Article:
Etymology
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diesel (adj.)

also Diesel, type of internal combustion engine, 1894, named for Rudolf Diesel (1858-1913), German mechanical engineer who designed this type of engine.

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locomotive (adj.)
1610s, "pertaining to movement," from French locomotif, from Latin loco "from a place" (ablative of locus "place;" see locus) + Late Latin motivus "moving" (see motive).

From 1650s as "moving from place to place;" by 1814 as "having the power of moving by itself. The noun meaning "engine which travels on rails by its own power" is from 1829, short for locomotive engine, which is attested from 1814. A locomotive engine used without rails was a traction engine, which became tractor.
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choo-choo (n.)
Child's name for "steam-engine locomotive," 1895, echoic (choo-choo cars is attested from 1891).
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cow-catcher (n.)

"strong frame in front of a locomotive for removing obstructions such as stray cattle," 1838, from cow (n.) + catcher.

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entrain (v.2)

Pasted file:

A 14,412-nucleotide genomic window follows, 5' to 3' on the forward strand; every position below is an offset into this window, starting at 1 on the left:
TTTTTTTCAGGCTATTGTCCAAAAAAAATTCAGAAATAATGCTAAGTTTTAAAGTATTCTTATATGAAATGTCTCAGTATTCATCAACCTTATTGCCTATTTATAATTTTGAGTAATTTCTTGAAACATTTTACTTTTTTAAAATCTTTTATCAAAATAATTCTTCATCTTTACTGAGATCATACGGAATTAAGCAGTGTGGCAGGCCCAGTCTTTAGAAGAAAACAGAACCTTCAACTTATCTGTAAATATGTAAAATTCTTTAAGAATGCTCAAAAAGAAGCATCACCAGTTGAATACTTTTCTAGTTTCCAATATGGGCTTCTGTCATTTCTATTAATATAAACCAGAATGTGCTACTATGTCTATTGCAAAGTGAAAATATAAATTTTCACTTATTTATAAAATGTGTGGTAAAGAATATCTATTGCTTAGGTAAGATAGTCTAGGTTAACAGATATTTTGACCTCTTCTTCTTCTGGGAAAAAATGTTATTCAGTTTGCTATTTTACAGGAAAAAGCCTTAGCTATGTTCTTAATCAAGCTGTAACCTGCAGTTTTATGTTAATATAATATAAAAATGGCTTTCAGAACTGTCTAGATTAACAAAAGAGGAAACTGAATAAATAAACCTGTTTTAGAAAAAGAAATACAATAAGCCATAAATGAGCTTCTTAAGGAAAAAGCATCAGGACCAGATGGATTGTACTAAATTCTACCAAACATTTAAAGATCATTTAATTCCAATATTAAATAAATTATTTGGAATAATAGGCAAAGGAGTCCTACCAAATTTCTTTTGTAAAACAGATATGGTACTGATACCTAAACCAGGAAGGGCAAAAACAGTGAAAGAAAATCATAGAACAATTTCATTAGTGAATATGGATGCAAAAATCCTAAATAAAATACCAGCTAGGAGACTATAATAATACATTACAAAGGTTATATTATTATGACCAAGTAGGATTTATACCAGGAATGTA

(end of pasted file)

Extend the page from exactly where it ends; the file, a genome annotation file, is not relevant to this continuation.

"get on board a locomotive train," 1860s, from en- (1) "in, into" + train (n.). Related: Entrained.
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locomotor (adj.)
1870, "of or pertaining to locomotion;" probably based on locomotion (as motor/motion). Earlier as a noun, "something with locomotive power" (1822). Related: Locomotory; locomotorial.
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wallbanger (n.)
cocktail made from vodka, Galliano, and orange juice, by 1969, in full Harvey wallbanger. Probably so called from its effect on the locomotive skills of the consumer.
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tender (n.1)
"person who tends another," late 15c., probably an agent noun formed from Middle English tenden "attend to" (see tend (v.2)); later extended to locomotive engineers (1825) and barmen (1883). The meaning "small boat used to attend larger ones" first recorded 1670s.
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decapod (n.)

1819, "ten-legged animal, type of crustacean having ten legs" (crabs, lobsters, shrimp), from French décapode (1806), from Modern Latin Decapoda (animalia), from Greek dekapoda, neuter plural of dekapous "ten-footed" (see ten + foot (n.)). From 1885 in reference to a type of locomotive with ten driving-wheels.

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